This book has been on my TBR for a while now and I’m glad that I finally read it. I enjoyed this book but it was very sad. It made me aware of what was, to me, an unknown page in American history: orphan trains. I don’t think that I will forget this book, or the protagonist, Niamh Power, anytime soon.
The story is about Niamh and her family, who emigrate from Ireland and come to America to start a new life in New York. This could have been another story of what life in the tenements was like, but it went in a different direction. Sadly, Niamh is orphaned and placed on an “orphan train” to find a home in the Midwest. This is her story.
From 1854 to 1929 orphan trains brought children from the East coast to the Midwest to find homes and I’m sure it started as a good idea. Some children found loving families this way, but others did not.
This book is really sad, and yet, it was hard for me to put it down. It has a dual timeline: the present in 2011 with Molly, a foster girl who has been bounced around, never really fitting in, who is sent to do community service by helping a widow, Vivian Daly, clean out her attic. As they go through Vivian’s boxes we go back in time, starting in the 1920’s, and learn about Vivian’s story.
And, Vivian’s story is so sad. No child deserves a childhood like that. There were strict rules on the train, very little comfort, and constant stress on the importance of finding a family. These children lost just about everything and you get a sense of the fear they felt. You also get an idea of what it must have been like for these children to be inspected like cattle to see if they could be of use in a home or on a farm.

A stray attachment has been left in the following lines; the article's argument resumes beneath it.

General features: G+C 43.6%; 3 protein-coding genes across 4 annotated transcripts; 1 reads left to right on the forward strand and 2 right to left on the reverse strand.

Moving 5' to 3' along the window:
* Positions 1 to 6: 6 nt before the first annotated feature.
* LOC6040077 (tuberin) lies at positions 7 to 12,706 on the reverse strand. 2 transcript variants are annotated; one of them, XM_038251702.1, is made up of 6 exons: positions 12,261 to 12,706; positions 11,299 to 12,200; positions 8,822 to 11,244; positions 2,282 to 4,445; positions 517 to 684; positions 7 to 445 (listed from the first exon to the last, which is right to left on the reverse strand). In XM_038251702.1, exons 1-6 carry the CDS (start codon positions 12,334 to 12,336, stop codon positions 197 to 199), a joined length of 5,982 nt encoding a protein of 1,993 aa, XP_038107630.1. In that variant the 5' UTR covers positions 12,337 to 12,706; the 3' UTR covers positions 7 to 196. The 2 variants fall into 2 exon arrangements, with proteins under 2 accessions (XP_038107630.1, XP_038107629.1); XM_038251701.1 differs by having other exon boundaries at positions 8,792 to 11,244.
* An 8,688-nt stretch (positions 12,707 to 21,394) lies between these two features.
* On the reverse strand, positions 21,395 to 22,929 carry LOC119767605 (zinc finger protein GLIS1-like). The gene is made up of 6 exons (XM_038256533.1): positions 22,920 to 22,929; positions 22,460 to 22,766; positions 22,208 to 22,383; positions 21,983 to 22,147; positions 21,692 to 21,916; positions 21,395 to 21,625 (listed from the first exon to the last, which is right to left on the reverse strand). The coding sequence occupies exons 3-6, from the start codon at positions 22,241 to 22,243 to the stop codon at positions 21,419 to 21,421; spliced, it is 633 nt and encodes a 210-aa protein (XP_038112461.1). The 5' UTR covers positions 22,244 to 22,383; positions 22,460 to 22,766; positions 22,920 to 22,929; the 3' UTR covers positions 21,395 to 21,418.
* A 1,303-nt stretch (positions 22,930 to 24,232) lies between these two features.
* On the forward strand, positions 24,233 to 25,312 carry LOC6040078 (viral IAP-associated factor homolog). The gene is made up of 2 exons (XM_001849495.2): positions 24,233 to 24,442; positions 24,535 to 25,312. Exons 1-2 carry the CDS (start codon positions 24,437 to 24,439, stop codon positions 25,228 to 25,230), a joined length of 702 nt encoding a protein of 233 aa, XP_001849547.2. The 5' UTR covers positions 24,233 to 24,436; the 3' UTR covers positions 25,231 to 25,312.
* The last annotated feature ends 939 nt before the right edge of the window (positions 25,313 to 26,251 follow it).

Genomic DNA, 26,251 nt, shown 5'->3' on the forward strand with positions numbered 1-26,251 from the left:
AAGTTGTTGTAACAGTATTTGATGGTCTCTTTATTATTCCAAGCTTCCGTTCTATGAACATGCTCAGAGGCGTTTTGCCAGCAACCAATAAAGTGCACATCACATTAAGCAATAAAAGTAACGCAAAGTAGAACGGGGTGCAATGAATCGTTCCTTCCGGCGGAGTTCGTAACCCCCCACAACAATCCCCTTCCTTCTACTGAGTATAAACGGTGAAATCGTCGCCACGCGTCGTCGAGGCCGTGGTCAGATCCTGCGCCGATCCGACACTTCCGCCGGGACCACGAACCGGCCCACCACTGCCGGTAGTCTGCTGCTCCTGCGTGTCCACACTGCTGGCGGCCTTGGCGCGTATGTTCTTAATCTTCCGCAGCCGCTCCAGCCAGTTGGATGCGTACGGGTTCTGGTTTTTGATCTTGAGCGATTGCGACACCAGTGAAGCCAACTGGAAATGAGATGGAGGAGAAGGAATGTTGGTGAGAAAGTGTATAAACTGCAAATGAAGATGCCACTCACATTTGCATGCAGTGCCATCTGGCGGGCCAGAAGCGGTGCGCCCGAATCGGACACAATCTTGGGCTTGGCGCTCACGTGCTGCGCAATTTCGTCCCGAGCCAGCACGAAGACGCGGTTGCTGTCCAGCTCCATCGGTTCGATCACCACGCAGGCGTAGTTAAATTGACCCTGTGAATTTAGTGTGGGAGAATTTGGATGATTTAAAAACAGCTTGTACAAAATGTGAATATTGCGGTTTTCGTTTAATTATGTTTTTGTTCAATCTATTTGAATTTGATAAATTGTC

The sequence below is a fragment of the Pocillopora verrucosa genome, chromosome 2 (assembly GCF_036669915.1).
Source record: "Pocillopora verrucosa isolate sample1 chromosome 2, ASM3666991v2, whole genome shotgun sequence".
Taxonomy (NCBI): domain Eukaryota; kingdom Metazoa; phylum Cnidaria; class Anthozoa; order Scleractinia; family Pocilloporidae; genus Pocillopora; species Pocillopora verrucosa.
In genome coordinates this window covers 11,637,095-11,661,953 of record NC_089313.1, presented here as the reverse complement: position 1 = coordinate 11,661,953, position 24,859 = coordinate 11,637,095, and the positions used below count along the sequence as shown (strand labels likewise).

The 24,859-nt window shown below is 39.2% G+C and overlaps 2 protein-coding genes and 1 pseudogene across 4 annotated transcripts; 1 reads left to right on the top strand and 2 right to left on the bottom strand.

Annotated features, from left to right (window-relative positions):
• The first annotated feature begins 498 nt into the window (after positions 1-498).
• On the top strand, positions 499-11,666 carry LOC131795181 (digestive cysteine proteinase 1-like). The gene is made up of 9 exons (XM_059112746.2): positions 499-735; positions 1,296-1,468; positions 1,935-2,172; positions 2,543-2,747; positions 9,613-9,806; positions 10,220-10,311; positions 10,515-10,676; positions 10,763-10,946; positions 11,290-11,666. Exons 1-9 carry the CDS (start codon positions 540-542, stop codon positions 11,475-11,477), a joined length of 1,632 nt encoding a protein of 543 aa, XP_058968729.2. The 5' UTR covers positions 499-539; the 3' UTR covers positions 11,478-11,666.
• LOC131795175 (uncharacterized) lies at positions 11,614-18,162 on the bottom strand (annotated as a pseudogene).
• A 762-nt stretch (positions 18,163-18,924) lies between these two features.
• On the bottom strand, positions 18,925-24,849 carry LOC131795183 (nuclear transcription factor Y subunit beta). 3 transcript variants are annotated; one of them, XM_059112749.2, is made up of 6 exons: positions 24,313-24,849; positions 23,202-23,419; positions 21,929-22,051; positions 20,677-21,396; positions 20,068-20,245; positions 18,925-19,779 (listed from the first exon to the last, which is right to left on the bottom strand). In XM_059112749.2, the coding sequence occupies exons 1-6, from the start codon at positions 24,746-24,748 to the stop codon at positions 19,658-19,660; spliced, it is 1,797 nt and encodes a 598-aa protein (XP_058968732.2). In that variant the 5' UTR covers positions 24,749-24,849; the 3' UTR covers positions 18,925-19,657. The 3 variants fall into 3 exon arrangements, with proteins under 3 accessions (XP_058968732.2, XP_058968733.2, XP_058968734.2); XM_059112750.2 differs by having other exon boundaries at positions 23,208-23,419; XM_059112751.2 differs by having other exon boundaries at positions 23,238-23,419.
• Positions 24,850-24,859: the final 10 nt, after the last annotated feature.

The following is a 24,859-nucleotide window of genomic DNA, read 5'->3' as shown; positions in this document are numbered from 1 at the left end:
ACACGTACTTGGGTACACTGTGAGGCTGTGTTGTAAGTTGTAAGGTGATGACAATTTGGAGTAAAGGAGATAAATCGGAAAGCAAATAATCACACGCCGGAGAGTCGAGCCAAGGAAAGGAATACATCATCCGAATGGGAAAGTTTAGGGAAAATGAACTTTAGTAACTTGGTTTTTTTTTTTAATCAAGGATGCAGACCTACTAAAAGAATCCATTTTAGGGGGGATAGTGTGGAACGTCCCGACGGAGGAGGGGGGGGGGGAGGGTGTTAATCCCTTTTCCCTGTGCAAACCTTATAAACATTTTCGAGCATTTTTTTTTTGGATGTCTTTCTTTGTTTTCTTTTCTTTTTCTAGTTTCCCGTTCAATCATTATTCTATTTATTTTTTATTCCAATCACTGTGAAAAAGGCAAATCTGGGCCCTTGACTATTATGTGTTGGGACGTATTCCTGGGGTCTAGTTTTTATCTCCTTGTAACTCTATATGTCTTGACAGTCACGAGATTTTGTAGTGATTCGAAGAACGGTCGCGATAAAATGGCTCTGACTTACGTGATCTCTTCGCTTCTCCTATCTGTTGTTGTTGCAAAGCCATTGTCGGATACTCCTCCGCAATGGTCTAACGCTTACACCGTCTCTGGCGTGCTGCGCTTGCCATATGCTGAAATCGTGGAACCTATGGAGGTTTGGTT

But, I kept wondering, “How can this be legal?” The hope was that the children on the “orphan train” would be adopted by families, but what was promised was that if a family took them in and fed them, clothed them and sent them to school, then the kids would help them around the house or farm. However, it seems that there was no protection for the children or any follow ups to ensure they were treated well. Anything could happen and it probably did.
It was distressing when Vivian, who was named Dorothy earlier in the novel, reported abuse, and the children’s aid worker did not believe her. Worse, since he didn’t have a place for her, he was going to send her back! As an orphan, she had few, if any, rights. How many children experienced something similar during that period?
Also, a quick note on identity. When we meet our young protagonist her name is Niamh. But her name was changed by the first family who took her in. And, with each change of her name, she sheds more of her past. There is very little she has to connect her to her past or her family. These kids have lost so much in their young lives, their culture and beliefs may be all they have left. It was just heartbreaking.
The book is well written and descriptive. The story is engaging but I was definitely more drawn into the storyline about Vivian’s past. I appreciate that this story shed light on this situation. I had never heard of an “orphan train” prior to this book and it’s a subject worth reading more about.